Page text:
ANTHONY IACOVONE: We’re a data science company disguised as a mobile ad network. When we make decisions on whether to serve an ad or not, it’s based on predictive technology. What that means is we look at lots of data on a real-time basis and then our system, which we call the Real-Time Learning Machine, makes a decision on whether or not to serve an impression based on different variables.
What led you to include weather conditions in your ad-serving decisions?
Weather is a big component of the data that we look at. Before we serve an ad, we always look at the weather condition of the region including humidity, temperature and precipitation. Lots of studies have shown connections between overall human behavior and weather.
But it’s not as simple as hot weather equals more clicks. It’s also about regionalizing that behavior and looking at weather trends to understand how individuals in various parts of the country tend to react to different weather conditions.
For example, when it’s really hot, it affects people differently in different parts of the country. We tend to see that hot weather in New York drives a higher CTR, but high temperatures on the West Coast have an adverse effect on CTR. So we take that into consideration when we serve an ad.
What effect did the polar vortex have on deciding which ads to serve?
The southeast region has shown to be most adversely affected by cold climate conditions and consequently during the polar vortex we saw lighter volume in impressions served by our system to this region. During the same time we saw in increase in engagement in the Great Lakes, Rocky Mountain and Northern regions of the US.
According to one of your reports, ads within apps had a 36% higher CTR than ads on the mobile Web. Why is that?
In this case, we were looking at the consumer electronics space and because there are so many strong apps in the electronic category, we see a pretty good CTR within apps. In general though, mobile Web ads perform better for post-click goals. It’s about mindset. When you’re on an app, you’re probably focused on something, like a game. You might click on an ad, but you want to get back to the game.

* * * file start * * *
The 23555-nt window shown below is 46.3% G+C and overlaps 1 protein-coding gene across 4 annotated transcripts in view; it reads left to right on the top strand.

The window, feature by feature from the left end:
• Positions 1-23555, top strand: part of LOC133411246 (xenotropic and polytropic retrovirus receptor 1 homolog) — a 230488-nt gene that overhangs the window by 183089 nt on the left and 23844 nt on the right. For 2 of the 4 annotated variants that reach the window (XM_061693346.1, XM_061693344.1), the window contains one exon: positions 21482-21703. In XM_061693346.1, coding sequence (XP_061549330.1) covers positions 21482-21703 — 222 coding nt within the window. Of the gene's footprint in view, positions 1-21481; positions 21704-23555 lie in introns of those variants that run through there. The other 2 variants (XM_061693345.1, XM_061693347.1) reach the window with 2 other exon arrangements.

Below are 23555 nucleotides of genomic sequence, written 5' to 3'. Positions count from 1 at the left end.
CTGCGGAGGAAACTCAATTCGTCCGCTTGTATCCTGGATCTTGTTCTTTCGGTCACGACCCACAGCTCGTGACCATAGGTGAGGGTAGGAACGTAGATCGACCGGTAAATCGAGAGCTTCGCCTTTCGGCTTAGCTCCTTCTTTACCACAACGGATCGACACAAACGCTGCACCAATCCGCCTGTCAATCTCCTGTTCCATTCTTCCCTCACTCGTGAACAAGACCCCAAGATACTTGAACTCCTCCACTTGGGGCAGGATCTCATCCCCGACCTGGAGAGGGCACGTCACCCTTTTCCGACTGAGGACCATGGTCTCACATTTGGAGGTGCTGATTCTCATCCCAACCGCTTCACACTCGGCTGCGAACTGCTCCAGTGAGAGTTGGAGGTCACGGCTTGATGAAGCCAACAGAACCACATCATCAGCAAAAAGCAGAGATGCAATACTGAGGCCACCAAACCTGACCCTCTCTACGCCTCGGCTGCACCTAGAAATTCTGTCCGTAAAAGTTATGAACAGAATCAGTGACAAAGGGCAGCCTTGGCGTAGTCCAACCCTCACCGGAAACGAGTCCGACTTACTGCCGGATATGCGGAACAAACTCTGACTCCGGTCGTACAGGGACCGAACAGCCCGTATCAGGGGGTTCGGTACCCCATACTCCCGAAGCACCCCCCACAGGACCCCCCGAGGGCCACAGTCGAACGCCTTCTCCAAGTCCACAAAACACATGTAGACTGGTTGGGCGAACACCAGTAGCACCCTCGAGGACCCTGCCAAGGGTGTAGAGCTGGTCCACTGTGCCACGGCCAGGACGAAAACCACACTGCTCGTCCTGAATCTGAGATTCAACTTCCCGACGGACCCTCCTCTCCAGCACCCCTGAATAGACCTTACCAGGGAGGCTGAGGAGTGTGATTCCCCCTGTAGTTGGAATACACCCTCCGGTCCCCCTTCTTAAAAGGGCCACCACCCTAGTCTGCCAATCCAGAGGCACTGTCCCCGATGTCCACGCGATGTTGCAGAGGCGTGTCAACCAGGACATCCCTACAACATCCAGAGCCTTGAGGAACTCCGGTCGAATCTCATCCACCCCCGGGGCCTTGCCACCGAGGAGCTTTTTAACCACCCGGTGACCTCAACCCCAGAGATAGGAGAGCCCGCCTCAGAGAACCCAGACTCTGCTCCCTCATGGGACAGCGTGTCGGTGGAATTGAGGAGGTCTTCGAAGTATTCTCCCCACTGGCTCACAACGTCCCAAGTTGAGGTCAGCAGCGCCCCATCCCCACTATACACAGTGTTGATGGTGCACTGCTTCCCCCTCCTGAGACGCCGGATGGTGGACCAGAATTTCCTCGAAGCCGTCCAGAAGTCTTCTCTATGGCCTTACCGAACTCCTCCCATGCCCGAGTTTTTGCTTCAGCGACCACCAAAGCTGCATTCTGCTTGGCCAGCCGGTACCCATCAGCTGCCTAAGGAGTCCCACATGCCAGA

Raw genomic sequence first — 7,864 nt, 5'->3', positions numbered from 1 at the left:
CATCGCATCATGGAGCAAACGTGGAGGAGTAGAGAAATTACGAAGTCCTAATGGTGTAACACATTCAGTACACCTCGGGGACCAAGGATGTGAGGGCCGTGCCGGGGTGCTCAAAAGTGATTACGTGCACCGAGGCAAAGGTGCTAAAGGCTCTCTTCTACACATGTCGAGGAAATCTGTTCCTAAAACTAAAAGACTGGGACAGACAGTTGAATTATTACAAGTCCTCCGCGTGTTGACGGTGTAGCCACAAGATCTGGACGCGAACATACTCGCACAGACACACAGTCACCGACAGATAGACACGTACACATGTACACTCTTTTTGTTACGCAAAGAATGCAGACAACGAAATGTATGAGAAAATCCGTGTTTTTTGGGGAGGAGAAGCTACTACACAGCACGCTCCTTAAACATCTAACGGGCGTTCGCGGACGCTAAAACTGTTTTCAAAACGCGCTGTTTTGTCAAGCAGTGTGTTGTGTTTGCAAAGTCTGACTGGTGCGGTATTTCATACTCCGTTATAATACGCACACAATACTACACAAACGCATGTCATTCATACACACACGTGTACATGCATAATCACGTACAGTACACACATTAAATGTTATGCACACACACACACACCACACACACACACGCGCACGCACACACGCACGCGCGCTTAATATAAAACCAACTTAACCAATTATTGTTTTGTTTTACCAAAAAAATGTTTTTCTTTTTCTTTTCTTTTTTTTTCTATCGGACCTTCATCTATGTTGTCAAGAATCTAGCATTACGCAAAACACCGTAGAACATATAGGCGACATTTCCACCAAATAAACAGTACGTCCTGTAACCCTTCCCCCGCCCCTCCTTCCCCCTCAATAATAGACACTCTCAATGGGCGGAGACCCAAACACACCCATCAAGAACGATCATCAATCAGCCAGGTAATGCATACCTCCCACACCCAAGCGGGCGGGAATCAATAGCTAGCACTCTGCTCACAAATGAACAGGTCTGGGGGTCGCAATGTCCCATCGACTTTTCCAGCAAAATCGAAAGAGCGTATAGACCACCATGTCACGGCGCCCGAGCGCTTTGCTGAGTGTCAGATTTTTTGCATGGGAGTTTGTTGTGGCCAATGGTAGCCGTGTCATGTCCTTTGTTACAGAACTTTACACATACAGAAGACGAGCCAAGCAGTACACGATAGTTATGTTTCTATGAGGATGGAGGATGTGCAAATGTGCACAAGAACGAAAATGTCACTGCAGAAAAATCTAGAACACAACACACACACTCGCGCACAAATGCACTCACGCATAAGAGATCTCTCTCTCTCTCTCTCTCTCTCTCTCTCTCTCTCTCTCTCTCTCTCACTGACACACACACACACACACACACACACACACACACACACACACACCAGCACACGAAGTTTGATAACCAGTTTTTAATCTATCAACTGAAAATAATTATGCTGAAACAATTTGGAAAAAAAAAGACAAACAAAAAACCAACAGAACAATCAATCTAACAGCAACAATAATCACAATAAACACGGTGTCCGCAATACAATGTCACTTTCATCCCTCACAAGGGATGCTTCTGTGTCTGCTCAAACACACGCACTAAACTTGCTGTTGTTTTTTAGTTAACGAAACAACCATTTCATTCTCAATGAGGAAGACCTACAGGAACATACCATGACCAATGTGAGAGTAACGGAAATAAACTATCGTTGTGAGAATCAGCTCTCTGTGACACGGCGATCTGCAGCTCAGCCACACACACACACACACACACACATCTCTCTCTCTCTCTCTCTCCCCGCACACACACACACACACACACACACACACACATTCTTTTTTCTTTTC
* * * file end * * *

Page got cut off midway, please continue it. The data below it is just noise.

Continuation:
When you’re on a mobile Web browser, you’re probably looking at multiple Web pages, and your willingness to take a deeper look into something is higher. For clients who are interested in one click to get people to an information page, ads on apps will be better. For other actions that take longer, like filling out a form, the mobile Web tends to be more conducive to that.
What other metrics do you use to measure engagement rates besides click-through rates?
It depends on our client’s goal. Some just want to measure CTRs. For other clients, we’re measuring the amount of time people are taking action in a rich media unit. If it’s video, we might measure the completion rate of a video ad. We build models around all those things.
What data sources do you use?
The majority of our data is third-party data. Very few clients have begun to use their own data as part of the mix, although we urge them to. Some of the big banking clients have been among the first clients to use their own data but we also append a lot of third-party on top of it.
We have partnerships with companies like Experian, Merkle and BlueKai. The weather conditions come from Weather.com and similar weather companies. We’re also starting to urge the brands that we work with to take their data and digitize it so we can use it along with the third parties and run predictive models on top of it.
What are the obstacles to getting companies to share their first-party data with you?
One reason is companies get worried about digitizing their consumer data, but there’s an even bigger barrier. Media buyers are often bifurcated from the CRM groups and the marketing groups. In other words, the data sits in silos in different parts of an agency. We’re working with clients to help bridge that gap and so we’re starting to see these groups come together, but it’s still very slow.
What’s on your road map? What are you looking to achieve over the coming year?
We’re looking at other data points that may affect consumer behavior. We’re looking at things like how do socioeconomic indicators affect consumer behavior. Throughout the year we’re pulling in new data points, sentiments of regions, social data, unemployment rates and other data to find out if it affects consumer behavior and how.